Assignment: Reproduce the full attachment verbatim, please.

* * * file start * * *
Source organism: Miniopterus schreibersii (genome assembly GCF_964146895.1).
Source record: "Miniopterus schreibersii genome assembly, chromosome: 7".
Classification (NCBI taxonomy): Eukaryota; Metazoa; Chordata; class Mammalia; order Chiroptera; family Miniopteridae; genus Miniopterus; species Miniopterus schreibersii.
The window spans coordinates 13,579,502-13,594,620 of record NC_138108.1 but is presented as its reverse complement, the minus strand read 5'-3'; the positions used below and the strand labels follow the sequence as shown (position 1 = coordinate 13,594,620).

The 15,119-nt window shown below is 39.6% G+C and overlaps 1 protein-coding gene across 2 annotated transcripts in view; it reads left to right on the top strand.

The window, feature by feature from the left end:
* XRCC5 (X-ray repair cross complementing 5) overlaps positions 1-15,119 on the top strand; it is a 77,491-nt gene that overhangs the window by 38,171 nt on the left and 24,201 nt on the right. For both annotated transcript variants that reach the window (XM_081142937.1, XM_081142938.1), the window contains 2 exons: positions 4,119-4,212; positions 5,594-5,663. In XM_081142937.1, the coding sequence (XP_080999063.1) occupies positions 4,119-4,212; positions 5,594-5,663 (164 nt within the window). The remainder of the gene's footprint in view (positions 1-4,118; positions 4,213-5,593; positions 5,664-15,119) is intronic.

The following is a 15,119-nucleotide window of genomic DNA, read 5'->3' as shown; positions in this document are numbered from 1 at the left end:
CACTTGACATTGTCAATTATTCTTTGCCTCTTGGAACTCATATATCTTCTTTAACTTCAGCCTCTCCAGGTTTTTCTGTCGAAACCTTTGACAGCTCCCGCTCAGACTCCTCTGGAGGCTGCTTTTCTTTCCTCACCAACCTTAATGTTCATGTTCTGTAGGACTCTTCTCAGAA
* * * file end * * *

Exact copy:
Source organism: Miniopterus schreibersii (genome assembly GCF_964146895.1).
Source record: "Miniopterus schreibersii genome assembly, chromosome: 7".
Classification (NCBI taxonomy): Eukaryota; Metazoa; Chordata; class Mammalia; order Chiroptera; family Miniopteridae; genus Miniopterus; species Miniopterus schreibersii.
The window spans coordinates 13,579,502-13,594,620 of record NC_138108.1 but is presented as its reverse complement, the minus strand read 5'-3'; the positions used below and the strand labels follow the sequence as shown (position 1 = coordinate 13,594,620).

The 15,119-nt window shown below is 39.6% G+C and overlaps 1 protein-coding gene across 2 annotated transcripts in view; it reads left to right on the top strand.

The window, feature by feature from the left end:
* XRCC5 (X-ray repair cross complementing 5) overlaps positions 1-15,119 on the top strand; it is a 77,491-nt gene that overhangs the window by 38,171 nt on the left and 24,201 nt on the right. For both annotated transcript variants that reach the window (XM_081142937.1, XM_081142938.1), the window contains 2 exons: positions 4,119-4,212; positions 5,594-5,663. In XM_081142937.1, the coding sequence (XP_080999063.1) occupies positions 4,119-4,212; positions 5,594-5,663 (164 nt within the window). The remainder of the gene's footprint in view (positions 1-4,118; positions 4,213-5,593; positions 5,664-15,119) is intronic.

The following is a 15,119-nucleotide window of genomic DNA, read 5'->3' as shown; positions in this document are numbered from 1 at the left end:
CACTTGACATTGTCAATTATTCTTTGCCTCTTGGAACTCATATATCTTCTTTAACTTCAGCCTCTCCAGGTTTTTCTGTCGAAACCTTTGACAGCTCCCGCTCAGACTCCTCTGGAGGCTGCTTTTCTTTCCTCACCAACCTTAATGTTCATGTTCTGTAGGACTCTTCTCAGAA